Thursday, December 17, 2020

Ryan Murphy and his well-chosen cast help THE PROM go on to bigger, glossier things

There are those who say that Ryan Murphy (shown below), director of the new film version of the Broadway musical THE PROM has de-charmed the thing, removing spontaneity and genuineness from the proceedings. Others -- those who don't understand or appreciate musical comedy -- will counter that those attributes were never present in the first place. Bullshit. The Prom, in either aspect, has plenty of both -- and many more amazements, too. In fact, it defines what musical comedy is and simultaneously redefines it for our current age of inclusivity/diversity (as well as the unfortunate and ever-present desire and need to wipe these off the face of the earth). In short, it couldn't be more true to its 2020 time period.

TrustMovies didn't see the original Broadway show, but he did catch its musical number from the telecast during the Tony Awards a couple of years back. Based on what he saw of this and the other nominees' numbers, The Prom was the only show whose musical score and lyrics he wanted to hear more of. So he brought the Broadway cast album and by now has just about worn it out from mucho multiple plays. 

And, yes, TM was worried, given Mr. Murphy's off-and-on track record, that he might gussy things up past the boiling point. But, no. Sure, he's a little busier than he need be now and then, but the show's distinct charm, energy and sweetness, as well as its delightful digs at the narcissism of theater folk, remain front and center. 

Best of all, Murphy has kept the score mostly intact and up to snuff. Matthew Sklar's music --  maybe the bounciest since Baby -- combines with Chad Beguelin's witty and full-of-real-rhyme lyrics to keep our ears consistently alert and gratified. The book (by Bob Martin and Beguelin does a grand job of bringing together its two tales -- one about a troupe of near over-the-hill actors seeking some publicity that will kickstart their careers, the other of a high school girl in Indiana who wants to bring another girl to the prom as her date but is stymied by the local PTA.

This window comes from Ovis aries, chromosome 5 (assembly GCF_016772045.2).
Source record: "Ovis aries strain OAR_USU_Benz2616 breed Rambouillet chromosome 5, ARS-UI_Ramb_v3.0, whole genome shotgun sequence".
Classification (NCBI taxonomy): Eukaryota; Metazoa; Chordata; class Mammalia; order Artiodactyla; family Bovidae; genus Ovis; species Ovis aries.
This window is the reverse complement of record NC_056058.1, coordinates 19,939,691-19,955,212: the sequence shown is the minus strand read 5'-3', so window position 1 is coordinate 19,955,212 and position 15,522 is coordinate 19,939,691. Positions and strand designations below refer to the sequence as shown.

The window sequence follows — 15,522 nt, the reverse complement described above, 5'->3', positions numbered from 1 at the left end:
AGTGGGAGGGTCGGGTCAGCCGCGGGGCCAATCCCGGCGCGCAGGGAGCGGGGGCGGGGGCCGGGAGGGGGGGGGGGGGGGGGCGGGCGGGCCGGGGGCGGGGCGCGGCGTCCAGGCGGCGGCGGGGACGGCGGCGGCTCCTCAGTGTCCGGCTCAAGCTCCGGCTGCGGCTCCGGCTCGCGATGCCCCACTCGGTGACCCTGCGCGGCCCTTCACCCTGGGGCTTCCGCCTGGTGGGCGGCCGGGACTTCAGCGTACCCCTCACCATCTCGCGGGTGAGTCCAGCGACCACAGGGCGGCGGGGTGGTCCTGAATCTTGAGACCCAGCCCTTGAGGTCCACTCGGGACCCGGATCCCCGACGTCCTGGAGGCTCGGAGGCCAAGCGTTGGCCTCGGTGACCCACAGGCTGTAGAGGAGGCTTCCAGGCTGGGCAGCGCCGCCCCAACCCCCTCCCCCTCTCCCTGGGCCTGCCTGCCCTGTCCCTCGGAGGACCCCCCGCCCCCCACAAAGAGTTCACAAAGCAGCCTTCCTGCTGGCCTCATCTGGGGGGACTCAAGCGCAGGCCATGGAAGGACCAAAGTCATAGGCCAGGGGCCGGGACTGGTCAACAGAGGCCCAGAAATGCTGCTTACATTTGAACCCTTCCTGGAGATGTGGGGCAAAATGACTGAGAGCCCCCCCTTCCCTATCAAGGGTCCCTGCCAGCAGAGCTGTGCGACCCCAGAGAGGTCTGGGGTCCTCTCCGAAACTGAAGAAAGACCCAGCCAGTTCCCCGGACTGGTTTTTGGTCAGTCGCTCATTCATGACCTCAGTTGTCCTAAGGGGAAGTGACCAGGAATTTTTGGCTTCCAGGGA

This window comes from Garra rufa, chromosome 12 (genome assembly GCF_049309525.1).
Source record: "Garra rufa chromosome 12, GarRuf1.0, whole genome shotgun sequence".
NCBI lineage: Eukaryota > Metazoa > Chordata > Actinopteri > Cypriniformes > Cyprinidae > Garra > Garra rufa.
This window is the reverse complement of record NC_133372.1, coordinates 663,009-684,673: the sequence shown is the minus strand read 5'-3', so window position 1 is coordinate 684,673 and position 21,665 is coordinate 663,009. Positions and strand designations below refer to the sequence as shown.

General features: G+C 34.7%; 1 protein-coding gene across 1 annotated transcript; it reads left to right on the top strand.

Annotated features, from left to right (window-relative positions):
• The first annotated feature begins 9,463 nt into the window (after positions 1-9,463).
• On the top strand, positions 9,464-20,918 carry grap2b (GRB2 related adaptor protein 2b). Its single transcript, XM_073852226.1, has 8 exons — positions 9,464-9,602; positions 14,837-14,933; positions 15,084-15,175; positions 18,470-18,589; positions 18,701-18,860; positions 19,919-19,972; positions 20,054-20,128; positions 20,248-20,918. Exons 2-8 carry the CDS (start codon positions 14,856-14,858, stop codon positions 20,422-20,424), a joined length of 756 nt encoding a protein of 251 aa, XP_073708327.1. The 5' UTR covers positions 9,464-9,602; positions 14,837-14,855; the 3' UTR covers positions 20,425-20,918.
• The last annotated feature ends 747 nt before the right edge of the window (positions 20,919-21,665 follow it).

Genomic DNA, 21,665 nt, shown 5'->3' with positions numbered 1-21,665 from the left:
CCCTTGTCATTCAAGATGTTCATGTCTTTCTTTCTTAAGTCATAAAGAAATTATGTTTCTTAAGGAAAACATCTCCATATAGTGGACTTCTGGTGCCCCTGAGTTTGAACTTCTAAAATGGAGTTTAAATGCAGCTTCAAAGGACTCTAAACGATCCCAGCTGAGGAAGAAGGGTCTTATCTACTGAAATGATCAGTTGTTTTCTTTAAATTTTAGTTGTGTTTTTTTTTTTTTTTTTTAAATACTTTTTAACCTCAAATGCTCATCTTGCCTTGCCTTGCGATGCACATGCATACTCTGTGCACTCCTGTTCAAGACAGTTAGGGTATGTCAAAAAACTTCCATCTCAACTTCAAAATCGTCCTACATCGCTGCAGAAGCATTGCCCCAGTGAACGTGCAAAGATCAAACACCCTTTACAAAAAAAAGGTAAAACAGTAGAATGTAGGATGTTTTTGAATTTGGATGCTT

While I adore the original cast of the Broadway album, we all can understand the need for casting big names in starring roles. And we surely do get them here -- from Meryl Streep (above, center right) as the belting diva ("Can I get softer lighting?") and James Corden (above, left) as her gay co-star to Nicole Kidman (center,  left) as the forever chorus girl who can't get a break and Keegan-Michael Key (above, right) as the sympathetic principal of the school that these kids attend -- the whole cast is first class.

I don't want to give away much more because the situations and songs are all so much fun that you deserve to experience them freshly and first-hand. (That's Ariana Debose, above, left, with Kerry Washington, as daughter and mother on either side of the GLBT divide.) 

But I will just call attention to a couple of brilliant moments of heart-stopping/jaw-dropping intimacy and surprise in the middle of all this joyous bounce: One arrives as Mr. Key sings a quiet song to Ms Streep about what theater -- and her own part in this -- has meant to him over the years. The song sweetly, humorously calls attention to both the mysteries and seeming ridiculousness of the musical form, even as it celebrrates them so beautifully.

The other moment comes as Ms Debose sings to her girlfriend Emma about the many hoops her mother puts her through so that she can become the perfect girl. All this seems both truthful and rueful (witty, too) until suddenly there's a single line -- regarding why mom is doing all this -- that stops you in your tracks. The Prom is filled with these little surprises, as much as it is chock-a-block with feel-good fun. 

From Netflix, running 130 minutes, and a much-needed gift for the holidays, The Prom is available now on the popular streaming service. (Above, right, with Ms Kidman and further above, left, with Ms Debose is Jo Ellen Pellman, making her auspicious movie debut as our heroine, Emma. )

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